The Queer Issue
"None of us knew dipshit then about politics in 1972," says Larry Kramer of the year North Carolina elected Jesse Helms to the United States Senate. "Who knew? Who knew what a Jesse Helms was?"
An opponent of integration, Helms would go on to oppose every civil rights measure that came up for a vote during his 30 years in the Senate. But Helms was on the losing side of those votes. Helms's was a much more effective homophobe. At the height of the AIDS crisis, Helms opposed AIDS research, laws protecting gays from discrimination, and "pro-sodomy" AIDS education.
But in 1972, Helms's election barely registered with the man who would become the leader of the AIDS activist movement a decade later.
"He was just another bogeyman," says Kramer today. "No one was political then. Even the very few political people in 1972 weren't thinking about the federal government. It was about the freedom to have sex. People were fighting the cops so you could go to the baths or you wouldn't get arrested in the park.
"We were all about self, self, self; it wasn't about community," Kramer continues. "We weren't fighting for our rights because we didn't know that we had rights. Jesse Helms was irrelevant to us. Washington was irrelevant. Nixon was irrelevant. We knew people hated us but, hey, that came with the territory; we didn't know what it was like not to be hated. That's why we shut ourselves off from the outside world. We went to Fire Island in the summer, and the bars and discos and the baths in the winter. I can't remember any non-sexually-directed kind of socializing. And in a way, I think we thought we were very free.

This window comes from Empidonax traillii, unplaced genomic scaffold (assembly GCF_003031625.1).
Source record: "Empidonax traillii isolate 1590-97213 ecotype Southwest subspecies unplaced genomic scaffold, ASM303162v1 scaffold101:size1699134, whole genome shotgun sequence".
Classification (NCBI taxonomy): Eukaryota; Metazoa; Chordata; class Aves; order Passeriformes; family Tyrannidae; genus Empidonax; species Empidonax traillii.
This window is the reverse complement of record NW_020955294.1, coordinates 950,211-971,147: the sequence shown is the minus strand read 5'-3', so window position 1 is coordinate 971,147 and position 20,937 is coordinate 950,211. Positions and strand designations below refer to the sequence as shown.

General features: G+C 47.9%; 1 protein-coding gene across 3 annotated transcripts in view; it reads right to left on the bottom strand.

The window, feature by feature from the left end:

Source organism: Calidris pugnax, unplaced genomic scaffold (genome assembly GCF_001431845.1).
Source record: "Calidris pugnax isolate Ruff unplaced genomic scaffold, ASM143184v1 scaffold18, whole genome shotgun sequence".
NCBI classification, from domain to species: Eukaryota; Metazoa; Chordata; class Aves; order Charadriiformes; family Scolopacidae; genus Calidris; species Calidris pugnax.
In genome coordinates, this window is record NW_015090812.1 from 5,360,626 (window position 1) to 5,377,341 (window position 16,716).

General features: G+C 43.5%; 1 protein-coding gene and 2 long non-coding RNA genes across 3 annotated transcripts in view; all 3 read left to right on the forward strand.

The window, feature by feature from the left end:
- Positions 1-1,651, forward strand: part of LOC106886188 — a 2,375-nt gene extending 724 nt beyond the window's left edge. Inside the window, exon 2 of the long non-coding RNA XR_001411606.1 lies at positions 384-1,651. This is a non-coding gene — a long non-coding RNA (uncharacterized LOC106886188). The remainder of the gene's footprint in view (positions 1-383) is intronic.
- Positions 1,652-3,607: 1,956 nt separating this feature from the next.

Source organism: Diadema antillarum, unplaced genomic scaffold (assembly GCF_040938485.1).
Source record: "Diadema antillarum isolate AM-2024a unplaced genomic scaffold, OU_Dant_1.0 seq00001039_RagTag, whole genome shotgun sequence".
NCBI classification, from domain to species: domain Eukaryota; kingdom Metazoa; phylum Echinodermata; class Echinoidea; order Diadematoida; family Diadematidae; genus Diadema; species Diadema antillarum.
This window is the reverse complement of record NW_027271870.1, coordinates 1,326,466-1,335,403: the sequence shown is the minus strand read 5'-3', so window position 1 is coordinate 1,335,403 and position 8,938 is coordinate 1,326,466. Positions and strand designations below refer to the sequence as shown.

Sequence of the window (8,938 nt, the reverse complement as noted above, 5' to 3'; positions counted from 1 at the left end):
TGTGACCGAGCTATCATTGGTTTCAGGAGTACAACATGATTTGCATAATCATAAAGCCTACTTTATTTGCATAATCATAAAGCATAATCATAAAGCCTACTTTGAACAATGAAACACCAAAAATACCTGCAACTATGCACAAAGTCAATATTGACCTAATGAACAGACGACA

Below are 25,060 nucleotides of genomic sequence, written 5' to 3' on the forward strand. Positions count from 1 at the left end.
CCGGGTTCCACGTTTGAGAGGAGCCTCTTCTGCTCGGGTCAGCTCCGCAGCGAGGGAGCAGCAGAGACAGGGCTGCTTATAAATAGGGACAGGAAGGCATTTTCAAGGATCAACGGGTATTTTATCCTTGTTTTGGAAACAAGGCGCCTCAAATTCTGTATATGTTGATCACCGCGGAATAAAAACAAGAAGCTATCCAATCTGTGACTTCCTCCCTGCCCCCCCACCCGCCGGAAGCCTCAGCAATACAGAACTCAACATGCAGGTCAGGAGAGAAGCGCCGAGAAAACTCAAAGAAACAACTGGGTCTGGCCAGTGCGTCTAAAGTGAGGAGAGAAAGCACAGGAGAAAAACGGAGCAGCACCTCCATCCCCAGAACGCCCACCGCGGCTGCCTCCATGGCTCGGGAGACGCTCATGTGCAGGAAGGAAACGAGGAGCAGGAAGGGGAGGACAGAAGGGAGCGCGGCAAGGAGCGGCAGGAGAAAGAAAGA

"I wrote about all of this in my novel Faggots, which is about a guy looking for love, for a lover, for a relationship in the midst of all of this. Fred Lemish comes to the realization after fucking himself silly for 400 pages that having so much sex makes finding love impossible. That was 1972 and practically every year until 1981. That is why so many of us died.
"I am sure I'm going to get crucified by the dozens of people who were in organized groups like the gay synagogue and gay academic union, but i believe the zeitgeist, the spirit of the times, was as I have described it. I repeat: that is why so many of us died."